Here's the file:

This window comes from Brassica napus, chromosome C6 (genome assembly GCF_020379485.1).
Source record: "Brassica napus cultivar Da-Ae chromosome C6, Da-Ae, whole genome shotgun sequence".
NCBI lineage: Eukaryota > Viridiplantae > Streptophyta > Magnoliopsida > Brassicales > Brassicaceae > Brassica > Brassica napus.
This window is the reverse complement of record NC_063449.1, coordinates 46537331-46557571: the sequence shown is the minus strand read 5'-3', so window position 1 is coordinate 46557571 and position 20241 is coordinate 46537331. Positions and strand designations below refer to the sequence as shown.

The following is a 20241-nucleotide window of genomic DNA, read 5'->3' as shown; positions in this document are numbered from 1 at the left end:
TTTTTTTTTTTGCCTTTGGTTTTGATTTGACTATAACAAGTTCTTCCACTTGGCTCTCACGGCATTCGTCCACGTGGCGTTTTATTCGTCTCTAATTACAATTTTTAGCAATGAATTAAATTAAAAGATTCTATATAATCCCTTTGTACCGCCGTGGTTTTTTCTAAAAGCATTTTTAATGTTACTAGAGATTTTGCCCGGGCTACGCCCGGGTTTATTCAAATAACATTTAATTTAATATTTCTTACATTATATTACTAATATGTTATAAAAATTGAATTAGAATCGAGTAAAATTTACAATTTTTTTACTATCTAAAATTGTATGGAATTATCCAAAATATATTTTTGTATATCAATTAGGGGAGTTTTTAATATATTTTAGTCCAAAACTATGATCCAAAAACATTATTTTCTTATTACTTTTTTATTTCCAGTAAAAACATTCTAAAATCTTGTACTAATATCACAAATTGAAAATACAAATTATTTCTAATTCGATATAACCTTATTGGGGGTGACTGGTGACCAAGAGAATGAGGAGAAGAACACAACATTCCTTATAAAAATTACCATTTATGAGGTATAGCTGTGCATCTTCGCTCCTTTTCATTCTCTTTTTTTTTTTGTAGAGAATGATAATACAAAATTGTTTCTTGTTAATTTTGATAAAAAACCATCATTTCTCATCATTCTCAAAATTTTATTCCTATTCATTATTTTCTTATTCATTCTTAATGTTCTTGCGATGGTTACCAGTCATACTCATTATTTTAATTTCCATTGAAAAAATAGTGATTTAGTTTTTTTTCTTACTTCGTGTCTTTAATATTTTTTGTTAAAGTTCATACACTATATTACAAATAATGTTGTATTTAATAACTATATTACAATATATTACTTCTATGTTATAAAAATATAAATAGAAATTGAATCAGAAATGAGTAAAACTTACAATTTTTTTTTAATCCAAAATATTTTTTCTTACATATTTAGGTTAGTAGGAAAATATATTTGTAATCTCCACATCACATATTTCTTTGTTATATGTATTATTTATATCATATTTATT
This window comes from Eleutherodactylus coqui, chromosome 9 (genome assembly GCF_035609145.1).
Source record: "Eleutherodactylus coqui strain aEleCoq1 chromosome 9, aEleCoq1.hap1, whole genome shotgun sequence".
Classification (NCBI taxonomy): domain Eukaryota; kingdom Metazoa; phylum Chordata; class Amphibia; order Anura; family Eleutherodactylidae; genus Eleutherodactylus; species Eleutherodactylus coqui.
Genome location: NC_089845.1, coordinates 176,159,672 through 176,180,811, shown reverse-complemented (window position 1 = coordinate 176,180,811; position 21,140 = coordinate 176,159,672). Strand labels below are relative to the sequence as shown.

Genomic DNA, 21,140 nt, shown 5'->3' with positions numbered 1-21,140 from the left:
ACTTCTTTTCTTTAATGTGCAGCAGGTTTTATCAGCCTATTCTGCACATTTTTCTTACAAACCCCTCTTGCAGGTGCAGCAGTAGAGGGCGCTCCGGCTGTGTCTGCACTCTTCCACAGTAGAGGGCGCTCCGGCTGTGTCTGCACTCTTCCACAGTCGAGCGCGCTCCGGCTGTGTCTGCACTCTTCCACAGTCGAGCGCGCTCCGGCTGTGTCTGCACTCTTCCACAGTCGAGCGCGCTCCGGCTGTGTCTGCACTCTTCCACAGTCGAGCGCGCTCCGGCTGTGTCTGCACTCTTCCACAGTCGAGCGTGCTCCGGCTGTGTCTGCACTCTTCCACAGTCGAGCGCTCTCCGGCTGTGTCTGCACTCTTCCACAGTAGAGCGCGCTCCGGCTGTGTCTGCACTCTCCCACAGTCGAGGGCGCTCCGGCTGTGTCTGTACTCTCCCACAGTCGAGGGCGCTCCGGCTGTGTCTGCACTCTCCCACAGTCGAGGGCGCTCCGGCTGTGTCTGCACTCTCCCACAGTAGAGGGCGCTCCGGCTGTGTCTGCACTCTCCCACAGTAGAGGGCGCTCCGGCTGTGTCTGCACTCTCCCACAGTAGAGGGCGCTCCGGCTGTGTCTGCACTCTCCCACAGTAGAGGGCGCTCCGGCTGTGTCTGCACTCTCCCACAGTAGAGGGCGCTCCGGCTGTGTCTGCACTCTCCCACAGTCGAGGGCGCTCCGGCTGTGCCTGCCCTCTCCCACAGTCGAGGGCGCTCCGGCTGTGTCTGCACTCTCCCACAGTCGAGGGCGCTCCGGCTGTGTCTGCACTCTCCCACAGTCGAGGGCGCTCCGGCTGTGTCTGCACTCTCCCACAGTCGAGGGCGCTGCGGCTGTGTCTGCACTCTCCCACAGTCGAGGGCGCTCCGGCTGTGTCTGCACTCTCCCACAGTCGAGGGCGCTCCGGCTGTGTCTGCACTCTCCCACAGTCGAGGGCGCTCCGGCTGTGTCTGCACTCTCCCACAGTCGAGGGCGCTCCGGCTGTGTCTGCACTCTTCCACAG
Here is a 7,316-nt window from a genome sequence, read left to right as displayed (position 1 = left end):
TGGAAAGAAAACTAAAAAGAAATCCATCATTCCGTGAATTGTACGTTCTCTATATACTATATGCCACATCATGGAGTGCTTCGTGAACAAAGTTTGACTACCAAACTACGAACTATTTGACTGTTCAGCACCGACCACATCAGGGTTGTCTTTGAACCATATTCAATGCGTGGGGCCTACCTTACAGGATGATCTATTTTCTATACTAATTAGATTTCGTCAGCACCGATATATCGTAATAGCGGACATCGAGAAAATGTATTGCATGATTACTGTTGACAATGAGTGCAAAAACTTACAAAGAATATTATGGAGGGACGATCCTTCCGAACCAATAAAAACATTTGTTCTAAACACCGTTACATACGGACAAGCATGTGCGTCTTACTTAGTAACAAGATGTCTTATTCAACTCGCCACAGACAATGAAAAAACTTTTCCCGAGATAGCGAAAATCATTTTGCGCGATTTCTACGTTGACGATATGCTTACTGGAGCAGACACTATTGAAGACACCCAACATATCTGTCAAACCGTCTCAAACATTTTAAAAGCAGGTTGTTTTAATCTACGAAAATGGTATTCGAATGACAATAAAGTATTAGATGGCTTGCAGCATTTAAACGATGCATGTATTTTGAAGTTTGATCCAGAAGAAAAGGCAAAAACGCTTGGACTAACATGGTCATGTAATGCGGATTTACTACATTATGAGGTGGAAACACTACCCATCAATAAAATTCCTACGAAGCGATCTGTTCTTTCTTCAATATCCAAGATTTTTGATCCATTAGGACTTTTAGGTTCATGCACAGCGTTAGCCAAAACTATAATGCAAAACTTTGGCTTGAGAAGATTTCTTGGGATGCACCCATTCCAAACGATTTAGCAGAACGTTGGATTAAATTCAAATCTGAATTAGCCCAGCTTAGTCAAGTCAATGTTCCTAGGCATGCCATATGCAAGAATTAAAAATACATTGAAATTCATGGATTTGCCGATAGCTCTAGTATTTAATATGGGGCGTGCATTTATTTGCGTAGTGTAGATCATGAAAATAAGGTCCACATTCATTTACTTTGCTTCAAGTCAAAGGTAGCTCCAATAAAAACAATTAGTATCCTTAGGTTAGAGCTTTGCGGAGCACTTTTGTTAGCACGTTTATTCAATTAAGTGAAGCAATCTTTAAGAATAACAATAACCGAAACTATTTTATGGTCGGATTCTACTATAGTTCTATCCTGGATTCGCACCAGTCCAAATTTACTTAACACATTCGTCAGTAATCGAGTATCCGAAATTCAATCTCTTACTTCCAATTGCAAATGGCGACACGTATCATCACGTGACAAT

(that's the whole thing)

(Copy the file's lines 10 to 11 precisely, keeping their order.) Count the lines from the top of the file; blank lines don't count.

Genome location: NC_089845.1, coordinates 176,159,672 through 176,180,811, shown reverse-complemented (window position 1 = coordinate 176,180,811; position 21,140 = coordinate 176,159,672). Strand labels below are relative to the sequence as shown.

Genomic DNA, 21,140 nt, shown 5'->3' with positions numbered 1-21,140 from the left: